The Strength of ‘No Blame Game’ Leadership

by Mike Staver

The Strength of 'No Blame Game' LeadershipWhen you arrive at the office each morning, you find yourself in a blame-free zone. Your team attacks projects proactively and with confidence. When a problem arises, everyone involved “owns it” and takes corrective action. Bob in marketing says he’s personally responsible for an event flier going to the printer late and stays late to overnight them to the client. Meanwhile, Sally in accounting emails, “The client’s invoice was wrong because of our miscalculation. We’ve called and apologized.” And so it goes with every employee, in every department … and then you wake up.

Instead of facing the workday with excitement, most leaders want to crawl back under the covers from sheer dread of what actually awaits them at the office: excuse making, blame shifting and responsibility dodge ball. The underlying culprit is something they might not suspect: fear.

An organization that has perfected the blame game is one where hidden fear — fear of failure, of confrontation, of difficult tasks — runs rampant. And where do these kinds of energy-draining, counterproductive cultures originate? That’s right: with the leaders.

Blame-based leadership seeks to find a bad guy so that there is someone to absorb the problem, like a lightning rod absorbs a bolt of otherwise dangerous electricity. If a bad guy can be found, then everyone else can take a collective sigh of relief. And when it’s someone else’s problem, no one takes action to solve it. On the other hand, acknowledging that one is ultimately responsible for the results of one’s life, thoughts and actions creates a level of freedom not experienced by those who blame others — and it empowers that person to act.

Removing fear and establishing a take-responsibility culture begins with the leaders. But for the followers to adopt their leader’s fearless attitude, it’s imperative they understand their leaders are on their side and want them to win, as well as that nothing less than their highest degree of execution and performance will be acceptable.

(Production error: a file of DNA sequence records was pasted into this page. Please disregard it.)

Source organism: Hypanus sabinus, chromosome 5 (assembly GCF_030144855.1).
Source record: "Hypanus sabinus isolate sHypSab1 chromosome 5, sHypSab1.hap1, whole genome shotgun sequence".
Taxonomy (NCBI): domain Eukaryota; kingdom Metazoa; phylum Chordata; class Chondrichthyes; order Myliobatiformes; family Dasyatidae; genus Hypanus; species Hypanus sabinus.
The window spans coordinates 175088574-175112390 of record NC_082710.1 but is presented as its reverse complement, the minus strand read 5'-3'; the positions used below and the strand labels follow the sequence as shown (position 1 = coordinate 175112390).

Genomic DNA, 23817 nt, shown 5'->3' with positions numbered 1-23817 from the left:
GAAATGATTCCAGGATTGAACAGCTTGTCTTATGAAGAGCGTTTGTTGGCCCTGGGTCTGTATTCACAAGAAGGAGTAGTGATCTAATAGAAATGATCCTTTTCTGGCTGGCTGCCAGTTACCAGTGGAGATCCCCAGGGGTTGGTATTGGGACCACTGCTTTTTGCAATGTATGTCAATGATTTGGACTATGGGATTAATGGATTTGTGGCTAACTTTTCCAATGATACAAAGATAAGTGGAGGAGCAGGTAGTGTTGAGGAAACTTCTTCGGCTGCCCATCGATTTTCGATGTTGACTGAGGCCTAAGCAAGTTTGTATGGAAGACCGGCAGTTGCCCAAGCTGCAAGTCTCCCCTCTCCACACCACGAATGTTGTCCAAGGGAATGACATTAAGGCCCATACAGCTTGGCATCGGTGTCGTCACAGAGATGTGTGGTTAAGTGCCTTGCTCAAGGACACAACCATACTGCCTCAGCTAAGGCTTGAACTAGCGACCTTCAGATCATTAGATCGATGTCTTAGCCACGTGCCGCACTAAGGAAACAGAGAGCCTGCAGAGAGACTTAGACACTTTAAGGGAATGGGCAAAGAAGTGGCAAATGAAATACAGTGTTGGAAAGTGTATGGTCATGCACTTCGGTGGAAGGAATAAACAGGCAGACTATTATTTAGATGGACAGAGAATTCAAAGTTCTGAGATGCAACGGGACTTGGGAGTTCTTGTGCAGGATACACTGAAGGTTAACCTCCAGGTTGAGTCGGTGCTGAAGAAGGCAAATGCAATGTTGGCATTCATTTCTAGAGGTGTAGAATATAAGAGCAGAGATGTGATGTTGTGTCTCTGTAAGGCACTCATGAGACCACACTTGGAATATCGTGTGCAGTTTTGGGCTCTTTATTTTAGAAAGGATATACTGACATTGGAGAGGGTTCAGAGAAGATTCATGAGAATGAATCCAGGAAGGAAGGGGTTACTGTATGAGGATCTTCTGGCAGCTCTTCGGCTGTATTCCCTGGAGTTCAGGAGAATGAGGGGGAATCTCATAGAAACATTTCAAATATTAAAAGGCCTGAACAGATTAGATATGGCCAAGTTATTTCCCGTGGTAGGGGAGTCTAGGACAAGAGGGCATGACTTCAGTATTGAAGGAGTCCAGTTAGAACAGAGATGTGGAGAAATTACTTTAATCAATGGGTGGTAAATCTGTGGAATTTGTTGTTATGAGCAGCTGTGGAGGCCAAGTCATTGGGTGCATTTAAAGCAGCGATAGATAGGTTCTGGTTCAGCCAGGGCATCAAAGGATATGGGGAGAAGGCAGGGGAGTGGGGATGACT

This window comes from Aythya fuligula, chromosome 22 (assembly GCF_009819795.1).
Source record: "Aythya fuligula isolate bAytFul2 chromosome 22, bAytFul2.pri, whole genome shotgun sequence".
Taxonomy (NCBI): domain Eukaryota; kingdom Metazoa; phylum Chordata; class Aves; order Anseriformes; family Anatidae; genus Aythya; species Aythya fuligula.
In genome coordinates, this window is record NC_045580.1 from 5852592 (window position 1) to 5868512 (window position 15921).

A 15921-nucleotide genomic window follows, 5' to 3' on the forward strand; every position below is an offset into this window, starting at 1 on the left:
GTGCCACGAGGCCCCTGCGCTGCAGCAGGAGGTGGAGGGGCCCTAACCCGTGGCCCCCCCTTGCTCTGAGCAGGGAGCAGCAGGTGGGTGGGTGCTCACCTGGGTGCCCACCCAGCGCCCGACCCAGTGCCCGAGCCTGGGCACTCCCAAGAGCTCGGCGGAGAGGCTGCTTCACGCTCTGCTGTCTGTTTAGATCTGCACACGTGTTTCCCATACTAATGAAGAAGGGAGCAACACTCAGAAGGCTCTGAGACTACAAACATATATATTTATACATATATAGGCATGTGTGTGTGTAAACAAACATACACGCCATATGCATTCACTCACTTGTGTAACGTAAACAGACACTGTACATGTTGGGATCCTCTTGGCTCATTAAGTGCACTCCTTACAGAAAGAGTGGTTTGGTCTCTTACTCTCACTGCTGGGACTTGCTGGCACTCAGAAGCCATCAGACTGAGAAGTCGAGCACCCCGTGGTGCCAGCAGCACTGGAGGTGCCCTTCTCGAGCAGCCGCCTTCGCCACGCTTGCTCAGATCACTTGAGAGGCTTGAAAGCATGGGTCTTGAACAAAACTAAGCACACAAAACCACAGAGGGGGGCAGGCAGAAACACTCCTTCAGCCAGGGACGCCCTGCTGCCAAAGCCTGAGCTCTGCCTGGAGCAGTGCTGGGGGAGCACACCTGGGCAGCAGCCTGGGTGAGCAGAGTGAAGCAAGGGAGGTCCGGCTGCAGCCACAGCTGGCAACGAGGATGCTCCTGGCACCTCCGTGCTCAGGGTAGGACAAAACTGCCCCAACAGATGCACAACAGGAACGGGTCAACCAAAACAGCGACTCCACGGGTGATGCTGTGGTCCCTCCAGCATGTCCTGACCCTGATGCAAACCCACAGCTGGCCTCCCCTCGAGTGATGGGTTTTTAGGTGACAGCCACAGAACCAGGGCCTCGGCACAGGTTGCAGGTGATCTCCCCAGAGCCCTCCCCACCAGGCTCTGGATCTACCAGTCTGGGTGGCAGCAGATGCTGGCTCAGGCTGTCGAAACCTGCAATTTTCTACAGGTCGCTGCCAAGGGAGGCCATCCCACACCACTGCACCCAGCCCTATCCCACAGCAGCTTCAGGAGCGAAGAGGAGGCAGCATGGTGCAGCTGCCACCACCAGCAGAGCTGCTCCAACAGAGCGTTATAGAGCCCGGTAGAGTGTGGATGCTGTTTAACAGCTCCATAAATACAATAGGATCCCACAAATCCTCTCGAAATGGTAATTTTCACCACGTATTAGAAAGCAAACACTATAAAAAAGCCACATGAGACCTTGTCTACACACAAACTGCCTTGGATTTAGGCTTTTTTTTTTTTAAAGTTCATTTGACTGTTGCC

Look at the person in the mirror. A leader can’t expect followers to change their attitudes while he stays mired in the old blame-based thinking. That’s why Step One in creating an excuse-free company culture is for the leader to take a good, hard look at his own tendency to blame others and at the underlying fear driving it. A few common culprits include fear of failure, fear of being underprepared, fear of confrontation, fear of risk, fear of being wrong and fear of being unpopular.

Once those fears have been identified, the leader needs to figure out which behaviors to change in order to set a better example. And if (actually, when) the leader screws up, he should set a good example and “own it.” Overall, the rewards of being a fearless leader will far outweigh the consequences.

Get real about how one’s organization handles mistakes. What happens when someone on a team screws up or takes a risk that doesn’t pay off? If the answer is that a leader swoops in to mete out swift and certain punishment to the offending employee, two things will happen: 1) The blame game will flourish (after all, no one wants to be the fall guy when something goes wrong) and 2) most people will shy away from taking any risks at all in the future.

Risk being part of the process for an organization to grow instead of stagnate, mistakes must be handled in a constructive way. Instead of using negative pressure, the leader should help people work through any kinks while keeping the focus on performance and growth. And acknowledge progress with full and complete focus on the success of what is right here, right now.

Preach the “choose or lose” gospel. It’s when employees feel powerless that they toe the company line, mindlessly follow orders or simply choose to do nothing. Leaders need to make employees understand they always have a choice. Big, small; to act, to not act — all choices matter. It’s important to make sure everyone in an organization considers the full range of options, even those that might seem impractical or illogical at first glance. After all, once a person realizes he has choices, it’s a lot harder for him to blame others for his actions, or lack thereof.